Morphological evolution and systematics of Synthyris and Besseya (Veronicaceae): A phylogenetic analysis

Larry Hufford, Michelle M Mcmahon

Research output: Contribution to journalArticle

12 Citations (Scopus)

Abstract

Phylogenetic analyses are used to examine the morphological diversity and systematics of Synthyris and Besseya. The placement of Synthyris and Besseya in Veronicaceae is strongly supported in parsimony analyses of nuclear ribosomal ITS DNA sequences. Parsimony and maximum likelihood (ML) criteria provide consistent hypotheses of clades of Synthyris and Besseya based on the ITS data. The combination of morphological characters and ITS data resolve additional clades of Synthyris and Besseya. The results show that Synthyris is paraphyletic to Besseya. In the monophyletic Synthyris clade, Besseya forms part of a Northwest clade that also includes the alpine S. canbyi, S. dissecta, and S. lanuginosa and mesic forest S. cordate, S. reniformis, S. platycarpa, and S. schizantha. The Northwest clade is the sister of S. borealis. An Intermountain clade, comprising S. ranunculina, S. laciniata, S. pinnatifida, and S. missurka, is the sister to the rest of the Synthyris clade. Constraint topologies are used to test prior hypotheses of relationships and morphological similarities. Parametric bootstrapping is used to compare the likelihood values of the best trees obtained in searches under constraints to that of the best tree found without constraints. These results indicate that topologies in which a monophyletic Synthyris is the sister of Besseya are significantly worse than the best ML tree in which Synthyris is paraphyletic to Besseya. Similarly, forcing either the monophyly of all taxa that have deeply incised leaf margins or those that have reniform laminas and broadly rounded apices results in trees that are significantly worse than the best ML tree, in which leaf margin incision and reniform laminas are homoplastic. We propose a new classification for Synthyris that emphasizes monophyletic groups. The new combination Synthyris oblongifolia is proposed.

Original languageEnglish (US)
Pages (from-to)716-736
Number of pages21
JournalSystematic Botany
Volume29
Issue number3
DOIs
StatePublished - Jul 2004
Externally publishedYes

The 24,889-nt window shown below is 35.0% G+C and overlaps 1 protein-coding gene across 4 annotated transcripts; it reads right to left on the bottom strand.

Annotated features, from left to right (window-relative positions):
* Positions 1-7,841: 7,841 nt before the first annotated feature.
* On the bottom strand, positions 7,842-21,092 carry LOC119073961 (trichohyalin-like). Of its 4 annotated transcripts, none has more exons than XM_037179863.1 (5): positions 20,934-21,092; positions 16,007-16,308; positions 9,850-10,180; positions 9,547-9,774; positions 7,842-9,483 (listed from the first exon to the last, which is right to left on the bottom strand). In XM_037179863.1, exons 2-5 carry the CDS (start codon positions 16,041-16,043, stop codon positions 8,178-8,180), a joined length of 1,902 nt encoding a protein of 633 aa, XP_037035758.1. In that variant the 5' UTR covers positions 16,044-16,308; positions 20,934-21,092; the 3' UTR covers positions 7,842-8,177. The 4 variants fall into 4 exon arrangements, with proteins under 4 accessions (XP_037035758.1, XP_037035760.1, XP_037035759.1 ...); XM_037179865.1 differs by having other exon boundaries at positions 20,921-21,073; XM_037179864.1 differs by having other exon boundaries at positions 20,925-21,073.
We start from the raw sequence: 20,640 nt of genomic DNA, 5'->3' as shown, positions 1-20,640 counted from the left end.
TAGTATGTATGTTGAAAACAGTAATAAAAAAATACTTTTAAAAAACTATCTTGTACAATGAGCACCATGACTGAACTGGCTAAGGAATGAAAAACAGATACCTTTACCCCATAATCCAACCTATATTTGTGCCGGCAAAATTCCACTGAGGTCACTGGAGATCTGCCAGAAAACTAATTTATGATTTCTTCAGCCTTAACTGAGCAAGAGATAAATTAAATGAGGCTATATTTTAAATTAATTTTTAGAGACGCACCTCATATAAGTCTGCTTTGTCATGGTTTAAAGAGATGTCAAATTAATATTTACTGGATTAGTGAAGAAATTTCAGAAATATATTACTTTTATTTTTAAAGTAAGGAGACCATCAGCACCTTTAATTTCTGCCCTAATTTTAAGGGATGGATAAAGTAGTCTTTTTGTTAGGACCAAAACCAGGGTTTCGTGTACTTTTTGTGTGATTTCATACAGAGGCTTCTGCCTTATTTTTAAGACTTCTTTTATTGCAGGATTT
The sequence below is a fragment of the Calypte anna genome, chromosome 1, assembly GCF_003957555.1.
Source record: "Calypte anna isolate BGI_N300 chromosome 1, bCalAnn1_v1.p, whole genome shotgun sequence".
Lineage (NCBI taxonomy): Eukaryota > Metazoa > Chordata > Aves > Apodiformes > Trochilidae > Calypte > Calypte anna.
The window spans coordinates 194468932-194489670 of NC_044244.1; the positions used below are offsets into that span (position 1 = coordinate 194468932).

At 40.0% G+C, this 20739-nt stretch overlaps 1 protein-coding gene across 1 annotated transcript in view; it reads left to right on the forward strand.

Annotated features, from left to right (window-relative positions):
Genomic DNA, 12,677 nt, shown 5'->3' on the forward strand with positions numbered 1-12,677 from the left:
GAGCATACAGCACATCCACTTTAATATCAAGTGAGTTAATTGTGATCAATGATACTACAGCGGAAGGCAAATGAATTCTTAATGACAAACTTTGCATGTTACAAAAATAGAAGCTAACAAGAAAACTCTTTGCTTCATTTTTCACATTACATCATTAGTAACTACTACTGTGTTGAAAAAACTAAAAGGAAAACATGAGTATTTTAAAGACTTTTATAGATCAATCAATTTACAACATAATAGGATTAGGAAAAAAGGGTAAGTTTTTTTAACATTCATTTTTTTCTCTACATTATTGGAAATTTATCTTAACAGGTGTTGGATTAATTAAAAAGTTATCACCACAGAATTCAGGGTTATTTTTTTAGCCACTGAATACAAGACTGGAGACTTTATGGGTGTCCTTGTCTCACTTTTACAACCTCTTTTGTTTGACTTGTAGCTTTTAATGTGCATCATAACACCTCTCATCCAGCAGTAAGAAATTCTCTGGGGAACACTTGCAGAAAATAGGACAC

Fingerprint

Plantaginaceae
taxonomy
phylogenetics
phylogeny
leaf blade
topology
bootstrapping
Ribosomal DNA
ribosomal DNA
monophyly
new combination
leaves
nucleotide sequences
DNA
analysis
testing

ASJC Scopus subject areas

  • Plant Science

Cite this

Morphological evolution and systematics of Synthyris and Besseya (Veronicaceae) : A phylogenetic analysis. / Hufford, Larry; Mcmahon, Michelle M.

In: Systematic Botany, Vol. 29, No. 3, 07.2004, p. 716-736.

Research output: Contribution to journalArticle

@article{ba93e5bc3b0b4ad5bb396fb904b71b24,
title = "Morphological evolution and systematics of Synthyris and Besseya (Veronicaceae): A phylogenetic analysis",
abstract = "Phylogenetic analyses are used to examine the morphological diversity and systematics of Synthyris and Besseya. The placement of Synthyris and Besseya in Veronicaceae is strongly supported in parsimony analyses of nuclear ribosomal ITS DNA sequences. Parsimony and maximum likelihood (ML) criteria provide consistent hypotheses of clades of Synthyris and Besseya based on the ITS data. The combination of morphological characters and ITS data resolve additional clades of Synthyris and Besseya. The results show that Synthyris is paraphyletic to Besseya. In the monophyletic Synthyris clade, Besseya forms part of a Northwest clade that also includes the alpine S. canbyi, S. dissecta, and S. lanuginosa and mesic forest S. cordate, S. reniformis, S. platycarpa, and S. schizantha. The Northwest clade is the sister of S. borealis. An Intermountain clade, comprising S. ranunculina, S. laciniata, S. pinnatifida, and S. missurka, is the sister to the rest of the Synthyris clade. Constraint topologies are used to test prior hypotheses of relationships and morphological similarities. Parametric bootstrapping is used to compare the likelihood values of the best trees obtained in searches under constraints to that of the best tree found without constraints. These results indicate that topologies in which a monophyletic Synthyris is the sister of Besseya are significantly worse than the best ML tree in which Synthyris is paraphyletic to Besseya. Similarly, forcing either the monophyly of all taxa that have deeply incised leaf margins or those that have reniform laminas and broadly rounded apices results in trees that are significantly worse than the best ML tree, in which leaf margin incision and reniform laminas are homoplastic. We propose a new classification for Synthyris that emphasizes monophyletic groups. The new combination Synthyris oblongifolia is proposed.",